Clayton, D. (2007) From 'free' trade to 'fair' trade: the evolution of labour laws in colonial Hong Kong, 1958-62. Journal of Imperial and Commonwealth History, 35 (2). pp. 263-282. ISSN 0308-6534Full text not available from this repository.
By the mid-1950s the Colonial Office was working closely with officials in a rapidly industrialising Hong Kong to improve employment conditions by extending statutory rights to factory workers. From 1958 it wanted to accelerate the pace of legislative change to respond to the demands of social and business lobby groups. The colonial administration in Hong Kong was reluctant to regulate industry more stringently but, as pressure from Britain intensified, it decided that it had to act. In 1959, it amended an existing ordinance regulating the factory hours worked by women and young persons, and in 1962 introduced a new one providing every factory worker with an entitlement to holiday and sick pay. Labour-law making within Hong Kong, however, required the government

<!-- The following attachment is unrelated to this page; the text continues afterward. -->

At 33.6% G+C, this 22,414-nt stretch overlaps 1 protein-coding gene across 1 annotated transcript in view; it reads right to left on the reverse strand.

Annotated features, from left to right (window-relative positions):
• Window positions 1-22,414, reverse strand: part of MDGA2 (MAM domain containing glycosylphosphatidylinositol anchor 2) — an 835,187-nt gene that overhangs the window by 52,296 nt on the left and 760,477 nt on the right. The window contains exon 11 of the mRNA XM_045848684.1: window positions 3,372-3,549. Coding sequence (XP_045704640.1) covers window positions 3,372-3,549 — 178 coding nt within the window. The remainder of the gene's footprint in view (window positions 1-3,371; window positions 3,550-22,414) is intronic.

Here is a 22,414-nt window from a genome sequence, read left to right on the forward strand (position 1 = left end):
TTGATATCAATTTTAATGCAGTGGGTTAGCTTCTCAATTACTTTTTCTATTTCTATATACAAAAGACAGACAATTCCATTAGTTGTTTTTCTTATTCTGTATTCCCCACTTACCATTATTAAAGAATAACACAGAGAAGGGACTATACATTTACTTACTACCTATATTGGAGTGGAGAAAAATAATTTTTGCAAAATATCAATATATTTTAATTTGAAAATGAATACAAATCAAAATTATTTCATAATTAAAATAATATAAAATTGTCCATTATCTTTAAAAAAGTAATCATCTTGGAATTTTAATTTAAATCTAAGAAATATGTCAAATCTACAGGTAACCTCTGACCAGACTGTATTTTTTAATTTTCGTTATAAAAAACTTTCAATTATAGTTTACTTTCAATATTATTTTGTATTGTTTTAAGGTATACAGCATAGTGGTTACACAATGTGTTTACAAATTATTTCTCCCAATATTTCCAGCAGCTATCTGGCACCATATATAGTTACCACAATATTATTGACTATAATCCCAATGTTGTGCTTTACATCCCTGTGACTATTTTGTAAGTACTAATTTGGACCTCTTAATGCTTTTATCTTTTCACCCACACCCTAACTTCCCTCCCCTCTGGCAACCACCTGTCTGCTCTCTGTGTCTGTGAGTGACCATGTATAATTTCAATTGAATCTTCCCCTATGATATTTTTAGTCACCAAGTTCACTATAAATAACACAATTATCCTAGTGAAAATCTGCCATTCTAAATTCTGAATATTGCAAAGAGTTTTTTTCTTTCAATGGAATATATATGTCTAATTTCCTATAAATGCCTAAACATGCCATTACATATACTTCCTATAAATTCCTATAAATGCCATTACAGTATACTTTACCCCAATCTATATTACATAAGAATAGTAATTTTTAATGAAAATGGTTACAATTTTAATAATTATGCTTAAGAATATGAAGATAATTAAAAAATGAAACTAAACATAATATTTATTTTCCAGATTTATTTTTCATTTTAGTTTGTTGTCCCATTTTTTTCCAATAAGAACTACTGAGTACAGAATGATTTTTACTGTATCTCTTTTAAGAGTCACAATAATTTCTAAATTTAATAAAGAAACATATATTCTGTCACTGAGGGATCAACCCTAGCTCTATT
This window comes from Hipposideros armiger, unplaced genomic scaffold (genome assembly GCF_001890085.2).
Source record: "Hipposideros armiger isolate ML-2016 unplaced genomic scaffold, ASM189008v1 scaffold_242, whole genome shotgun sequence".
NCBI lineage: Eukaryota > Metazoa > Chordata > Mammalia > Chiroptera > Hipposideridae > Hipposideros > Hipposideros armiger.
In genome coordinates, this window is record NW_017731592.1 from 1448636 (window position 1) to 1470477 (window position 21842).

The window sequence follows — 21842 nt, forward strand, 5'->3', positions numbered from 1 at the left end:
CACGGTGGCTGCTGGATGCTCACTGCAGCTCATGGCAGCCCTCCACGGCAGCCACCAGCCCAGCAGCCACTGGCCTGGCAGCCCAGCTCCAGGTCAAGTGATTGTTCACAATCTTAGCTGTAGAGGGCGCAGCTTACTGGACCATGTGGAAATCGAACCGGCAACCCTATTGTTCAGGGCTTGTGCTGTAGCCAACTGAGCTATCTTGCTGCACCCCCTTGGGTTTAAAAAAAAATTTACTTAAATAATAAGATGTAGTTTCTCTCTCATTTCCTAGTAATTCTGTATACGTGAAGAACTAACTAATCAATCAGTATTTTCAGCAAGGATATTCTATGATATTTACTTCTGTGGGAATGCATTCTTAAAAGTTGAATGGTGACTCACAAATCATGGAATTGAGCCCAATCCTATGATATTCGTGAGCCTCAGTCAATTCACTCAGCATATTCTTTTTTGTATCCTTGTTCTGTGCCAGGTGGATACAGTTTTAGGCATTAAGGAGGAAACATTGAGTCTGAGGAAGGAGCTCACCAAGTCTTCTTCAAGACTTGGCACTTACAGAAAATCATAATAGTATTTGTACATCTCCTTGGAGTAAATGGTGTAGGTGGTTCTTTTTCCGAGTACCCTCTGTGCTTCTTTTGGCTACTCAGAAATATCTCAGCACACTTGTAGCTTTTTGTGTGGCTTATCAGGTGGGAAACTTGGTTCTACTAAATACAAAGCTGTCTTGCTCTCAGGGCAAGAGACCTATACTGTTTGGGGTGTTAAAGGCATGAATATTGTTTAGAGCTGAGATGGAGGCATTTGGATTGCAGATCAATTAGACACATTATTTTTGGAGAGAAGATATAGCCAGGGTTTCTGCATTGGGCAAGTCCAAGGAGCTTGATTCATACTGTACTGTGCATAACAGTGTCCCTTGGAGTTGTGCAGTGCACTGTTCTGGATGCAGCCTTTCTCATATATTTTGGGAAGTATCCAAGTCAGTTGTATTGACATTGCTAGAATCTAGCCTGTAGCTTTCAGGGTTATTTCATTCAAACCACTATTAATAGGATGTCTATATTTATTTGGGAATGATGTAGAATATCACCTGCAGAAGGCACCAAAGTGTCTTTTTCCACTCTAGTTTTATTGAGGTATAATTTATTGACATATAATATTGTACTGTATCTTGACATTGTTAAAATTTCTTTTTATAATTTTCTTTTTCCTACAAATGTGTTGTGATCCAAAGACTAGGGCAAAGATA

|Institution:||The University of York|
|Academic Units:||The University of York > History (York)|
|Depositing User:||York RAE Import|
|Date Deposited:||22 Apr 2009 09:42|
|Last Modified:||22 Apr 2009 09:42|
|Publisher:||Taylor & Francis|